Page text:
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Working to Pay Off Your Mortgage

You spend 20 percent of your time working to pay off your mortgage.

Does that seem excessive? When you consider that you work about a third of your day to pay your taxes and about a fifth to cover your mortgage - what's left for you? Not much.

Almost half of what most people earn, on average, goes directly to taxes and big debts like mortgages. The rest isn't exactly going to luxurious clothes or dream vacations. You're probably spending it on necessities and other debts. It's tough these days just to survive, let alone have a little fun.

First-time homebuyers are easily shocked when they sit down and really think about what it means to have a big debt like a mortgage. It's tough to find a decent home these days for under $100,000 - a monstrous debt for anyone, especially younger professionals still struggling to pay off college loans. And mortgage advice can be confusing: Do you try and pay it off early, or do you hang on to the debt?

There's plenty of conflicting advice. Some articles advocate that you put extra money in high-return investments instead of throwing it at a mortgage, especially when you're young. And that makes sense at first. But some articles include a list of reasons why you might want to pay your mortgage off early. Among those reasons was that a homeowner's goal was "to acquire great wealth."

Talk about confusing advice. Who doesn't want to acquire wealth? It makes you feel a bit thick for not wanting to kill off your mortgage as early as possible in pursuit of that fortune. Naturally, those articles don't talk much about how to go about doing that. You have to "make the choice that's right for your needs" - another vague phrase that offers little help.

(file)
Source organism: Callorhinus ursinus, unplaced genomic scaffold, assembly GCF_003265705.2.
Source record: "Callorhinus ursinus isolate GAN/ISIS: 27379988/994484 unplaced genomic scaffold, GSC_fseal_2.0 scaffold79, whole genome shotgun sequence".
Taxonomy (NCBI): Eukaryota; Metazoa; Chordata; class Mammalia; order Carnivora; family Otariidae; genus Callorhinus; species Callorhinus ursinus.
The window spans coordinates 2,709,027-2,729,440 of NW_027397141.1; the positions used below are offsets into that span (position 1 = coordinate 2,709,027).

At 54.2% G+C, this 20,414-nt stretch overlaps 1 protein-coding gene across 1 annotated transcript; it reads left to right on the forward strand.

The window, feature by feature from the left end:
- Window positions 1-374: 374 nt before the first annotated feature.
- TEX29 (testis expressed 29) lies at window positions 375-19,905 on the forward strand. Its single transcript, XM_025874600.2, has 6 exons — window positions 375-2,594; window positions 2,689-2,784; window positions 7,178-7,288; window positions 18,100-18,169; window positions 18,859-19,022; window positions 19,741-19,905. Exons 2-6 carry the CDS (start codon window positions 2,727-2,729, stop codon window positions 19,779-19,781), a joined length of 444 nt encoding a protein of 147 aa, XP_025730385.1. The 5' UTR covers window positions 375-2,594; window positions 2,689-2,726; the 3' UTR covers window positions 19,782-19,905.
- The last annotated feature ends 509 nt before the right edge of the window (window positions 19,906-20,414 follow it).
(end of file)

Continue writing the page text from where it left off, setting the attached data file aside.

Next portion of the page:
It turns out a mortgage is a better deal than you might think. You wouldn't know it from those articles. But if you're really looking to acquire wealth, you'll probably need to take out a mortgage in your lifetime.

To get the most out of your mortgage, you have to be an endurance runner, not a sprinter. At the beginning, almost all of your mortgage payments are going toward interest. This means that when you've just taken out your mortgage, you probably are better served putting extra money into investments instead of throwing it at your payment. The payments you do make are tax deductible, which will also save you a chunk of change.

After a while, however, you'll start to make a dent in your principle. At that point, you're not really losing your money - you're making an investment. Much of the time, houses will appreciate in value. It's not a guarantee, of course, but it's more dependable than many stocks. At this point, it helps to think of making payments toward your house as similar to making rent payments - except that when you feel like moving, you can sell your old place at a nice profit.

Buying a home is how most people acquire their wealth, especially younger home-buyers, who tend not to have accumulated the capital to invest significant amounts. A home helps force you to save money. First time homeowners can benefit from programs that insure FHA Home Loans, among others.

So, if the idea of all that debt has scared you away from home ownership, take a deep breath and think about how much you paid this month in rent. That's money you won't ever see again. When you buy a house, you'll pay a similar amount, but you own something of value, something you can sell and get a return on that investment. Or, if you stay in your home, you can take out a reverse mortgage.

Not such a bad deal, right?

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